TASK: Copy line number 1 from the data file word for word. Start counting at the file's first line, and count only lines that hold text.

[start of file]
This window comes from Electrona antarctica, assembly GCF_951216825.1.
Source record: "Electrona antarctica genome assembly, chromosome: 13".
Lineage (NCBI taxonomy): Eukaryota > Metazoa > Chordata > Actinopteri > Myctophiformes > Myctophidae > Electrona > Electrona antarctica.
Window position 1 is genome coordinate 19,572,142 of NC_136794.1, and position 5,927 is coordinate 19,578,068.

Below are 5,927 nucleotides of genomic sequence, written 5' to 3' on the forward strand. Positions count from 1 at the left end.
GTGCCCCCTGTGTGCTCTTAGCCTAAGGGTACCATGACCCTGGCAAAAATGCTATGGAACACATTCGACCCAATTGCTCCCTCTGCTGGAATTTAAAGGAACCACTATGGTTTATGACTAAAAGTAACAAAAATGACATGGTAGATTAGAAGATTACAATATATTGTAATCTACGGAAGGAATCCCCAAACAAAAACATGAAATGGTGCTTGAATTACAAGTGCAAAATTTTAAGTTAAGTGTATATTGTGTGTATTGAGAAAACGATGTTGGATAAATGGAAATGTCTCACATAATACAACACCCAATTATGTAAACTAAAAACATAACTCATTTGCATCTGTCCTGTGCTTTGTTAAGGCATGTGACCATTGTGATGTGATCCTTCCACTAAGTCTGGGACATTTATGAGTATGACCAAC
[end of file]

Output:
This window comes from Electrona antarctica, assembly GCF_951216825.1.